U.S military says can defeat nuclear-armed N.Korea


  • World
  • Wednesday, 29 Jun 2005

SEOUL (Reuters) - U.S. and South Korean forces can deter and defeat North Korea regardless of whether the reclusive communist state has one or several nuclear weapons, a senior U.S. military officer said in an interview broadcast on Wednesday. 

The commander of the U.S. forces in South Korea, General Leon LaPorte, said that the U.S. military believes North Korea has one to two nuclear weapons at a minimum, and is also working to advance its missile programme. 

"Whether North Korea has one or several nuclear weapons does not change the balance on the peninsula," LaPorte told South Korea's PBC radio in an interview taped on Tuesday, according to transcript provided by the station. 

"The U.S. and the Republic of Korea retain our ability to deter North Korean aggression and, if required, to decisively defeat the North Korean threat if they were to threaten South Korea," he said.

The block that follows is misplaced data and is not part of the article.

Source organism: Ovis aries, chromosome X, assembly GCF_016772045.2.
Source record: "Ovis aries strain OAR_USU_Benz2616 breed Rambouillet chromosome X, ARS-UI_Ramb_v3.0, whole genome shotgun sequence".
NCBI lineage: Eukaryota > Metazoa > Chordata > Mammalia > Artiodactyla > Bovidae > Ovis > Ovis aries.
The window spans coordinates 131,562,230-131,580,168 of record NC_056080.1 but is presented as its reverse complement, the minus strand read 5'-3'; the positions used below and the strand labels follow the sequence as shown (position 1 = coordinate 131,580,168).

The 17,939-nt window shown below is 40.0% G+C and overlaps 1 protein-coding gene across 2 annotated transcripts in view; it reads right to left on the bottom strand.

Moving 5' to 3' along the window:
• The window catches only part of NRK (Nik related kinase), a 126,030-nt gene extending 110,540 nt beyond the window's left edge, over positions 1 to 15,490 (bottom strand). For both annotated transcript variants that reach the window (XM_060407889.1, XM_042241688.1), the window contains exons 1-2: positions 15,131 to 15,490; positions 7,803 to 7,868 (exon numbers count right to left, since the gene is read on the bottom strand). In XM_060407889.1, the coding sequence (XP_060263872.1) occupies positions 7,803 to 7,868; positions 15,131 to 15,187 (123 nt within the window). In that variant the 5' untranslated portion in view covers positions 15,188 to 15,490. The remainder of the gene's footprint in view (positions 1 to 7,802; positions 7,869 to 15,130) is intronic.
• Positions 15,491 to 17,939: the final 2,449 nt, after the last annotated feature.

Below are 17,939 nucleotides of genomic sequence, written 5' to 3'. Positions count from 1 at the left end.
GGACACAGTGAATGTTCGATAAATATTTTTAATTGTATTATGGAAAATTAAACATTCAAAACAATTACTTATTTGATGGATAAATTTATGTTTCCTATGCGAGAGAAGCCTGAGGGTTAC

But he said the United States was fully committed to six-country talks aimed at ending the North's nuclear weapons programmes and sought a diplomatic solution to the crisis. 

U.S. officials have repeatedly said Washington has no intention of attacking the North. 

LaPorte also said the U.S. military believes the North has a substantial missile programme, which includes long-range intercontinental ballistic missiles that could hit mainland United States if the North succeeded in increasing their power. 

U.S. officials dealing with North Korea's growing nuclear threat will hold an exercise next month at Washington's National Defence University on how to react and anticipate consequences if a crisis develops, U.S. government sources said. 

The university, a leading U.S. military education institution under the direction of the Joint Chiefs of Staff, has scheduled a "crisis simulation" exercise for July 18. 

North Korea said in February it possessed nuclear weapons and was boycotting the six-party talks, but recently has shown signs that it may return to the table. 

North Korean leader Kim Jong-il told a visiting South Korean official recently that his country was prepared to return to negotiations if certain conditions were met, such as having Washington treat Pyongyang as a genuine partner. 

The six-party talks involve the two Koreas, the United States, China, Japan and Russia. 

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